I would suggest perhaps going to your doctor and getting some blood work done, and discussing your family's health history and what you might be more prone to if you don't keep yourself on track. For me, realizing that my family has serious pancreas issues (when my dad became hospitalized - he's okay now) helped me cut out soft drinks without ever looking back.

    That's a good idea, thanks! My family has a bad heart history, and although I'm not overweight enough to really have to worry about that, it's maybe worth bearing in mind!

    right, but the whole point is the film wasn't enough to get you to stick with it and not start regressing...going film to film for motivation is still going to be a short term fix...vs. wanting to do it for yourself..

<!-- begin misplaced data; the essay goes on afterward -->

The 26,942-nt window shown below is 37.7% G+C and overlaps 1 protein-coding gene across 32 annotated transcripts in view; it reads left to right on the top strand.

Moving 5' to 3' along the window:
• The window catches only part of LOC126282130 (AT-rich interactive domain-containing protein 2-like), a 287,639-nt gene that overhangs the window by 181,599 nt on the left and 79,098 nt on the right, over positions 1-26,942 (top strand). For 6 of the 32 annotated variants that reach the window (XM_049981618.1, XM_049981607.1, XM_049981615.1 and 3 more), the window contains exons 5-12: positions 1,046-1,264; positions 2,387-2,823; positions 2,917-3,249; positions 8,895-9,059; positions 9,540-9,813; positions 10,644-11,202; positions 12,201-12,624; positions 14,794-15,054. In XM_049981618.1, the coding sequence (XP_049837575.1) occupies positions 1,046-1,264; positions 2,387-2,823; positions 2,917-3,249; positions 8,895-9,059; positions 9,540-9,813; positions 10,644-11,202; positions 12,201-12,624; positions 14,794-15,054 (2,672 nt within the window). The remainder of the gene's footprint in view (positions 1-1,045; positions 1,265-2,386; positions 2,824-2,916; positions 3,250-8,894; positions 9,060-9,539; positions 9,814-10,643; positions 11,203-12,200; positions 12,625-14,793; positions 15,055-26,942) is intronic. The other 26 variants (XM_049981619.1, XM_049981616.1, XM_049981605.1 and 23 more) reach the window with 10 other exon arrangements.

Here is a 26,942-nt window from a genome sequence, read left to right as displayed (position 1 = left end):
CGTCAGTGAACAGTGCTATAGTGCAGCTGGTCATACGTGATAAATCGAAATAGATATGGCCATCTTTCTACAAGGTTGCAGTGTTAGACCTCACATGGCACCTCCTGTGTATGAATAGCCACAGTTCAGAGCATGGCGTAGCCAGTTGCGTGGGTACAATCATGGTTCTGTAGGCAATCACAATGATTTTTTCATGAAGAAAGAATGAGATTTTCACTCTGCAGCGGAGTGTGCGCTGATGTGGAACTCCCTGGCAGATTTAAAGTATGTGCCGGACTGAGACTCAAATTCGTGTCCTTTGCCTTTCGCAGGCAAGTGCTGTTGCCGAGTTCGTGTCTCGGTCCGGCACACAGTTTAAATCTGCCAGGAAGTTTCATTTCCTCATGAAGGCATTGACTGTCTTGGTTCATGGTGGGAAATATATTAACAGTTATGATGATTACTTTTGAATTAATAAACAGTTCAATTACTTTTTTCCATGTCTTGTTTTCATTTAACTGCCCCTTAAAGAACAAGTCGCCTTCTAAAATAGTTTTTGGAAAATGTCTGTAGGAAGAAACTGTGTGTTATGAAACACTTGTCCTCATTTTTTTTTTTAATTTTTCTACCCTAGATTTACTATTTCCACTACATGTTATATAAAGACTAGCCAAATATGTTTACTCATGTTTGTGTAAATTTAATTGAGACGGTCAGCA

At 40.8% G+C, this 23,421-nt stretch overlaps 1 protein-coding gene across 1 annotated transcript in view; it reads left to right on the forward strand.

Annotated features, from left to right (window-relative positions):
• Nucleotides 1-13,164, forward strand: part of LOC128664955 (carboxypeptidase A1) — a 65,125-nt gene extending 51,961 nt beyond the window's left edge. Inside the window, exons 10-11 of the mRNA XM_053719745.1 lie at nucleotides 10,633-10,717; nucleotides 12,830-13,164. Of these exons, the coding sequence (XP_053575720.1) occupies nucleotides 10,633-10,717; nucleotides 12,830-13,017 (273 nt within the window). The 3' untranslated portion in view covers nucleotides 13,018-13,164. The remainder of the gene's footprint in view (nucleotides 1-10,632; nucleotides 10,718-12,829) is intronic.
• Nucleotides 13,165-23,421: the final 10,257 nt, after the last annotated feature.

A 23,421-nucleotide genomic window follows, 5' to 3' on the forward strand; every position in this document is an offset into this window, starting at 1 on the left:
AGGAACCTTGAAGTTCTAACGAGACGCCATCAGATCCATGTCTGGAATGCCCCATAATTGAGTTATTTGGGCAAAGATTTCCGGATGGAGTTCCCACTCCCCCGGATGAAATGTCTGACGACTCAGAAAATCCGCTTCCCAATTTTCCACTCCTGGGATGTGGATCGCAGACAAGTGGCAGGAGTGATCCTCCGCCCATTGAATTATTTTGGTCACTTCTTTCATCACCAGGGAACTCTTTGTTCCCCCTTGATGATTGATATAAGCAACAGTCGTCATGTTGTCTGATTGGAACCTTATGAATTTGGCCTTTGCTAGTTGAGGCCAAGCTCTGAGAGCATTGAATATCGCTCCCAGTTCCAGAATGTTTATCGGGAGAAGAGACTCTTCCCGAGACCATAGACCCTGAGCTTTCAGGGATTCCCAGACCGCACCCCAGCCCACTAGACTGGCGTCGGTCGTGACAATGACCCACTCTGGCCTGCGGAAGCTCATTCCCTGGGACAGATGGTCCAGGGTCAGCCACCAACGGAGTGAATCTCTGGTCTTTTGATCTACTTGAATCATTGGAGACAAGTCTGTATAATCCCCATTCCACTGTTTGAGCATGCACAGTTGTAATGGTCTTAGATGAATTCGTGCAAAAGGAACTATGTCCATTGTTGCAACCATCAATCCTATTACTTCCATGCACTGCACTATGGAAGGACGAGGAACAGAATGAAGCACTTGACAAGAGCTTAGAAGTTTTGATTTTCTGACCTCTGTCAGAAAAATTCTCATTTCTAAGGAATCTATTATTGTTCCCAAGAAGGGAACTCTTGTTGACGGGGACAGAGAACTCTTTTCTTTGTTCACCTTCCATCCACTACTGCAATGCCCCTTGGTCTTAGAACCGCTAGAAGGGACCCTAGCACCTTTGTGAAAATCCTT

• Goober1142
    Goober1142 Posts: 219 Member
    Any of Lou Schuler's books. My favorite is "The Lean Muscle Diet". Written with a good amount of humor and great workouts. Much anecdotal evidence regarding health and diet and exercise. Enjoyable 35 minute workouts with great results. 59 year old lady here and someone just told me I have a butt like a teenager! Used on Amazon or eBay cheap..
  • tomteboda
    tomteboda Posts: 2,171 Member
    @SingRunTing is right. Good nutrition and exercise have to become daily habits, required hygiene like taking a shower, that have recognized necessity beyond "motivation".

    However, you haven't shared your height, weight, caloric intake, or exercise taken with us. It may be that your goals are unrealistic for maintenance. Hard for us to say.
  • DebLaBounty
    DebLaBounty Posts: 1,172 Member